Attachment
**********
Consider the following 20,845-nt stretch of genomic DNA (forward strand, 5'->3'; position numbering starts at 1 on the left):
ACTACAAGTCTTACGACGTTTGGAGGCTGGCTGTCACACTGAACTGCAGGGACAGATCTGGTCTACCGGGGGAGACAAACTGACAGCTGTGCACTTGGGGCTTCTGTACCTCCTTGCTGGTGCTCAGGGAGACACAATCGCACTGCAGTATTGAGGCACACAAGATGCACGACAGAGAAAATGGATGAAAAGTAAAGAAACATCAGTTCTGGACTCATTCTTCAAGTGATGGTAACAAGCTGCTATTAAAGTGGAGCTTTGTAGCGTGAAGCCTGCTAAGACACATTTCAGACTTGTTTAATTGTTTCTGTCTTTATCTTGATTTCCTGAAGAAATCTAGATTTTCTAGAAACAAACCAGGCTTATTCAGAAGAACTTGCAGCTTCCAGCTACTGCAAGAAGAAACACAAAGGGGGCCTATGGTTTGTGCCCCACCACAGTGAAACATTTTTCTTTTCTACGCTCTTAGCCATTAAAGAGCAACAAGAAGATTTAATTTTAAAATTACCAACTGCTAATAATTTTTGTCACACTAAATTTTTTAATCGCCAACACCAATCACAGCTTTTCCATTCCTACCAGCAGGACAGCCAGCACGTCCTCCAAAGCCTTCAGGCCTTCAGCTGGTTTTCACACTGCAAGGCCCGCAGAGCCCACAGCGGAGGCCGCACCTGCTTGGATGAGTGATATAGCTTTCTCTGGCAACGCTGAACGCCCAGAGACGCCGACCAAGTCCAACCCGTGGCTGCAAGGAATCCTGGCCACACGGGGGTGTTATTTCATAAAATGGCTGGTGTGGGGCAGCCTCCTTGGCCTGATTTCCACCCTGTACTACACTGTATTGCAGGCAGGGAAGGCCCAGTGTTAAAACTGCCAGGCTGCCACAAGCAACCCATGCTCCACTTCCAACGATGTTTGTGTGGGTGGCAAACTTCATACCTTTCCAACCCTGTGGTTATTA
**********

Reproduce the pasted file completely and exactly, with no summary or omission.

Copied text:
Consider the following 20,845-nt stretch of genomic DNA (forward strand, 5'->3'; position numbering starts at 1 on the left):
ACTACAAGTCTTACGACGTTTGGAGGCTGGCTGTCACACTGAACTGCAGGGACAGATCTGGTCTACCGGGGGAGACAAACTGACAGCTGTGCACTTGGGGCTTCTGTACCTCCTTGCTGGTGCTCAGGGAGACACAATCGCACTGCAGTATTGAGGCACACAAGATGCACGACAGAGAAAATGGATGAAAAGTAAAGAAACATCAGTTCTGGACTCATTCTTCAAGTGATGGTAACAAGCTGCTATTAAAGTGGAGCTTTGTAGCGTGAAGCCTGCTAAGACACATTTCAGACTTGTTTAATTGTTTCTGTCTTTATCTTGATTTCCTGAAGAAATCTAGATTTTCTAGAAACAAACCAGGCTTATTCAGAAGAACTTGCAGCTTCCAGCTACTGCAAGAAGAAACACAAAGGGGGCCTATGGTTTGTGCCCCACCACAGTGAAACATTTTTCTTTTCTACGCTCTTAGCCATTAAAGAGCAACAAGAAGATTTAATTTTAAAATTACCAACTGCTAATAATTTTTGTCACACTAAATTTTTTAATCGCCAACACCAATCACAGCTTTTCCATTCCTACCAGCAGGACAGCCAGCACGTCCTCCAAAGCCTTCAGGCCTTCAGCTGGTTTTCACACTGCAAGGCCCGCAGAGCCCACAGCGGAGGCCGCACCTGCTTGGATGAGTGATATAGCTTTCTCTGGCAACGCTGAACGCCCAGAGACGCCGACCAAGTCCAACCCGTGGCTGCAAGGAATCCTGGCCACACGGGGGTGTTATTTCATAAAATGGCTGGTGTGGGGCAGCCTCCTTGGCCTGATTTCCACCCTGTACTACACTGTATTGCAGGCAGGGAAGGCCCAGTGTTAAAACTGCCAGGCTGCCACAAGCAACCCATGCTCCACTTCCAACGATGTTTGTGTGGGTGGCAAACTTCATACCTTTCCAACCCTGTGGTTATTA